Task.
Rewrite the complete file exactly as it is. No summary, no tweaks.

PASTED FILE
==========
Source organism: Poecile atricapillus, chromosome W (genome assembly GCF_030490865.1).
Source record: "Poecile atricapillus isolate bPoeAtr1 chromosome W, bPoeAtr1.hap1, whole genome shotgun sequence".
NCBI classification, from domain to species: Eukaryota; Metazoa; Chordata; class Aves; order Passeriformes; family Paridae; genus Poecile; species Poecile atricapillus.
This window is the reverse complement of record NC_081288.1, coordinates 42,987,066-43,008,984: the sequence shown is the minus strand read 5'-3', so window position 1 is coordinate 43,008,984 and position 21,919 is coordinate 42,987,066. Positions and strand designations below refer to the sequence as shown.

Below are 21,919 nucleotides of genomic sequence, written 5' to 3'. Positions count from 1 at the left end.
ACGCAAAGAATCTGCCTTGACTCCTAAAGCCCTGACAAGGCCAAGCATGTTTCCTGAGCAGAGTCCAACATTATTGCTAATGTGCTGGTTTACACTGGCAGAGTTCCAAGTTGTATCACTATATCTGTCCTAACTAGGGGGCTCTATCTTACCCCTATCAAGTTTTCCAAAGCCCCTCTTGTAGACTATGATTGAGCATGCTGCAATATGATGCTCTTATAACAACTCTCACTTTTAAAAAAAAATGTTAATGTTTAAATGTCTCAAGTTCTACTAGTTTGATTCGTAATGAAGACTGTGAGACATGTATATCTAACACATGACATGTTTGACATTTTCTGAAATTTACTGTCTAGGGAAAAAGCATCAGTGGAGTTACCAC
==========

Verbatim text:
Source organism: Poecile atricapillus, chromosome W (genome assembly GCF_030490865.1).
Source record: "Poecile atricapillus isolate bPoeAtr1 chromosome W, bPoeAtr1.hap1, whole genome shotgun sequence".
NCBI classification, from domain to species: Eukaryota; Metazoa; Chordata; class Aves; order Passeriformes; family Paridae; genus Poecile; species Poecile atricapillus.
This window is the reverse complement of record NC_081288.1, coordinates 42,987,066-43,008,984: the sequence shown is the minus strand read 5'-3', so window position 1 is coordinate 43,008,984 and position 21,919 is coordinate 42,987,066. Positions and strand designations below refer to the sequence as shown.

Below are 21,919 nucleotides of genomic sequence, written 5' to 3'. Positions count from 1 at the left end.
ACGCAAAGAATCTGCCTTGACTCCTAAAGCCCTGACAAGGCCAAGCATGTTTCCTGAGCAGAGTCCAACATTATTGCTAATGTGCTGGTTTACACTGGCAGAGTTCCAAGTTGTATCACTATATCTGTCCTAACTAGGGGGCTCTATCTTACCCCTATCAAGTTTTCCAAAGCCCCTCTTGTAGACTATGATTGAGCATGCTGCAATATGATGCTCTTATAACAACTCTCACTTTTAAAAAAAAATGTTAATGTTTAAATGTCTCAAGTTCTACTAGTTTGATTCGTAATGAAGACTGTGAGACATGTATATCTAACACATGACATGTTTGACATTTTCTGAAATTTACTGTCTAGGGAAAAAGCATCAGTGGAGTTACCAC